Bismillah al-Rahman al-Rahim
As it does each year, the commemoration of the martyrdom of Husayn once again strikes me as a marvellous and mysterious occasion, a community remembrance of striking earnestness and power. Each year, sitting in the majlis of Husayn, I watch men, women, and children weep with abandon as the events of Karbala are recited - as if some heartbreaking calamity had struck them right there at that very instant and their hearts are unable to contain the burden of sorrow which afflicts it.
A perplexing kind of power lies in this commemoration of Karbala, in this mention of events and names that effortlessly cause unfeigned tears to stream forth from young and old alike. But the more I observe these gatherings the more I realize that it is not the narration delivered by the lecturer that is the primary cause - for some may speak powerfully and beautifully of Karbala but others only manage speeches of doubtful authenticity and content.
Yet the audience weeps freely at the majlis irrespective of the inadequacy or accomplishment of the speaker. They are there to attend the majlis of Husayn, to participate in a dhikr of Allah through the crucible of Karbala, to engage in a remembrance of the nature and quality of Husayn's actions in Karbala. If I were in a war-torn nation where tanks and planes fire ferocious projectiles which level buildings and tear open the hearts of mothers wailing over the bodies of children buried in rubble - if I was witness in person to such terrible tragedies and to the devastated hearts of the survivors - the grief for Husayn at Karbala appears no less than this.
It is as if each personal tragedy and loss, each unjust action that tears open hearts with it's hostility and brutal senselessness, is mourned and commemorated through Husayn. He becomes the prism through which injustice (wherever it occurs) is viewed and decried, through which those who have suffered and those who presently suffer are remembered, and he becomes the archetype of a principled stand against the perpetrators and instigators, the callous conveyers and couriers of injustice, the betrayers of human trust.
There are in every generation those who betray a double trust. They betray the bonds of humanity to which Ali ibn Abu Talib alluded when he said “people are of two kinds, either they are your partners in faith, or they are your partners in humanity, so behave accordingly.” And they betray the archetypal “trust” infused (in potentia) in human nature at the beginning of creation, the turning away from which results in the spreading of injustice and unnecessary bloodshed, repeated in an ever compounding generational loop as new technologies emerge that exponentially allow us to leverage our reach and killing power. Since the trust is placed within our nature, any betrayal of the trust is, in reality, a betrayal of our own selves. And once this inner betrayal is initiated, the outer betrayal signified by the violation of the rights of others and of the wider world becomes inevitable.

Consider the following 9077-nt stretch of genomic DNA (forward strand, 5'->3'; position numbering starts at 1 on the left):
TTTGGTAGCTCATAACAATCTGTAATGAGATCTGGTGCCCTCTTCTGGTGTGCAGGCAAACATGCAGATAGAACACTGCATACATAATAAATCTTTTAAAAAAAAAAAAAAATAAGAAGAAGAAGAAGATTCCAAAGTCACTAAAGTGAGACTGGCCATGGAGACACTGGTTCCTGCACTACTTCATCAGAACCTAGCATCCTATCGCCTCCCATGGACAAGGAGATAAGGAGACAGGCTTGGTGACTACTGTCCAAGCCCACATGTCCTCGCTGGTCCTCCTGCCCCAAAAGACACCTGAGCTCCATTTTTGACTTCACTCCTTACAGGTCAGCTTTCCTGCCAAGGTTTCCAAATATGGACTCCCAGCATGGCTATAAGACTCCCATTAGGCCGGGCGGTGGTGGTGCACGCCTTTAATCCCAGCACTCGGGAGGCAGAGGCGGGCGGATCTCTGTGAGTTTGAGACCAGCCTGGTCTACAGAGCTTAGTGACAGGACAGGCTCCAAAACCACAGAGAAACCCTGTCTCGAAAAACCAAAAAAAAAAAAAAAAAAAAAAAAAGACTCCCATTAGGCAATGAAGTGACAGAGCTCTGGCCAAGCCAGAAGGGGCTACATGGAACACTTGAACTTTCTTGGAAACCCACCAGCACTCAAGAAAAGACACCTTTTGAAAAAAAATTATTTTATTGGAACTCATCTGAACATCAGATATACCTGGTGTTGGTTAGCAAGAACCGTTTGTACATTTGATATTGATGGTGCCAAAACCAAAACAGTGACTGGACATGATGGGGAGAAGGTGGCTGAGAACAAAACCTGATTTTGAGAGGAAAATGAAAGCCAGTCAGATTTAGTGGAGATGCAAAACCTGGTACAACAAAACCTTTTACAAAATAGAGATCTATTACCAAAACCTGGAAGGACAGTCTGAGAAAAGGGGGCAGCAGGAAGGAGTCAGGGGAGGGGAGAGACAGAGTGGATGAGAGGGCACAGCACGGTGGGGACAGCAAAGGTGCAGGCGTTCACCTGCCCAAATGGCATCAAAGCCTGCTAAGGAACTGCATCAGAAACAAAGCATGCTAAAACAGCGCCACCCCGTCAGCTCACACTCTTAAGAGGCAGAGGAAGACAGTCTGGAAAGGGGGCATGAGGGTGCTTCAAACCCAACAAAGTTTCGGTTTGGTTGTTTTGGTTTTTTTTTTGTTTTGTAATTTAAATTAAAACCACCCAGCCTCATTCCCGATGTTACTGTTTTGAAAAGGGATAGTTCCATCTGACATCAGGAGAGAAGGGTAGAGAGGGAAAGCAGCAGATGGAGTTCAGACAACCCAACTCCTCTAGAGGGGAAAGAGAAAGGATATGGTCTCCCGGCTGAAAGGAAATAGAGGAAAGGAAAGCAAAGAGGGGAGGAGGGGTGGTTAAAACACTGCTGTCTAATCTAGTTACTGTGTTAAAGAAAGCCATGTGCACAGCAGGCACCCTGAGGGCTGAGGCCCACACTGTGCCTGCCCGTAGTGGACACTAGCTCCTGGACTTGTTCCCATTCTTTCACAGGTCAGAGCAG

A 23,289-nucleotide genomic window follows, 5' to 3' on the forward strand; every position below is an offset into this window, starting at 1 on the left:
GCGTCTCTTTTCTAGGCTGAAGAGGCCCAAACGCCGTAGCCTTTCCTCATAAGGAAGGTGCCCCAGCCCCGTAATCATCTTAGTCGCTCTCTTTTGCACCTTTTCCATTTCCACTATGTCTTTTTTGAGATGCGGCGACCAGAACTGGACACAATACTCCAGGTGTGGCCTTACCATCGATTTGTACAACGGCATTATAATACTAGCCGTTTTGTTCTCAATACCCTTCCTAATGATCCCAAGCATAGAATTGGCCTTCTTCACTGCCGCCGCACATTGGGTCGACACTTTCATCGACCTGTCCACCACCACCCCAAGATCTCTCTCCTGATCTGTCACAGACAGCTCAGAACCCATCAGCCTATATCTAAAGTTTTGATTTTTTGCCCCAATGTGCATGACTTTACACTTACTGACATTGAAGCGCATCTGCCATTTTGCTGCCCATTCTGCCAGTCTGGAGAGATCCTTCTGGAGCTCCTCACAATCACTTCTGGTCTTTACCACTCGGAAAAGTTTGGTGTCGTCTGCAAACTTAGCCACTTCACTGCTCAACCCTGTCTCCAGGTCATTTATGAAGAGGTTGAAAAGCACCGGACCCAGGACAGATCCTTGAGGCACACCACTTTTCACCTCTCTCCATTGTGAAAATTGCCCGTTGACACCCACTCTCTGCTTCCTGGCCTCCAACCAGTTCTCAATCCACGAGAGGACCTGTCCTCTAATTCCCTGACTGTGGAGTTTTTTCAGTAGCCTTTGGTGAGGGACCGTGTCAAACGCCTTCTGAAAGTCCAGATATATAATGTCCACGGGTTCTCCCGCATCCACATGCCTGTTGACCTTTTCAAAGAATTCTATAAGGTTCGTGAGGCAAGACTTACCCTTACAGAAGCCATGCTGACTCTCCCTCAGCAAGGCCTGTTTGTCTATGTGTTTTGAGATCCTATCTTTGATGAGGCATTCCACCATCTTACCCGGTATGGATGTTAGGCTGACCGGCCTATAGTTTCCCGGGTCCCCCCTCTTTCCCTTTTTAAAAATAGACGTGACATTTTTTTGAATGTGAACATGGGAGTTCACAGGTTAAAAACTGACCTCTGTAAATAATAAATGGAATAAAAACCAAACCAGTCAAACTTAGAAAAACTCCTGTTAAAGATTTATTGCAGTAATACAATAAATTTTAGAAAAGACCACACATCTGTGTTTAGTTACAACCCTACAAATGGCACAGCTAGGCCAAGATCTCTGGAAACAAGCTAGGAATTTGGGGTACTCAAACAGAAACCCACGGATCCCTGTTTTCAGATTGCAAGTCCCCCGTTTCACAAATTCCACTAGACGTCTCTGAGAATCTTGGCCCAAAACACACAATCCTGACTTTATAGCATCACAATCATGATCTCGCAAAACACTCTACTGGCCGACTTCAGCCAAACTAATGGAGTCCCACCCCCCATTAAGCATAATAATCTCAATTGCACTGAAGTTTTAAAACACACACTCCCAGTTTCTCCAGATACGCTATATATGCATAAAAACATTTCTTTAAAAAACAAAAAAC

“Indeed, we offered the Trust to the heavens and the earth and the mountains, and they declined to bear it and feared it; but man [undertook to] bear it. Indeed, he (has proven to be) unjust and ignorant.” (Qur'an 33:72) “The angels said: ‘Wilt Thou place therein (into this universe) one who will make mischief (and act unjustly) therein and shed blood?....’ ” (Qur'an 2:30)
Our treatment of others either reflects a striving towards fulfillment of the trust or a falling away from the trust. Where is the room for justification of or exercise of injustice, or for the unjust shedding of blood once this trust is acknowledged? Movement towards fulfillment of the trust must be accompanied by a diminishment of injustice and bloodshed. Movement away from the trust will only be accompanied by a divestment of one's own humanity, a sliding descent downwards away from the station of “insaan” (being truly human), and increased callousness towards others.
Once a threshold is passed, once an inner declination opens the path to acceptance of corruption and the inmost barriers of conscience are breached and self-violation of one's soul is accomplished, the path to tyranny opens as a smooth, wide, and irresistible road. And the corruption and the violation of the lives and rights of others flows easily and naturally from those tyrants and tyrannical systems that rise in each era.
Whoever calls people to that which leads to injustice, calls through his lower soul (nafs al-amarra) to the lower soul in others. Those that respond to this call betray their own better selves and fall away from the trust, for it is their lower self that moves them. “For the caller who invites through his lower soul, invites to error no matter what he is calling people to.” (Jafar al-Sadiq) This is why Husayn refused to respond to the call of Yazid to give his bayat (allegiance) no matter what the incentive or threat, or the cost of refusal.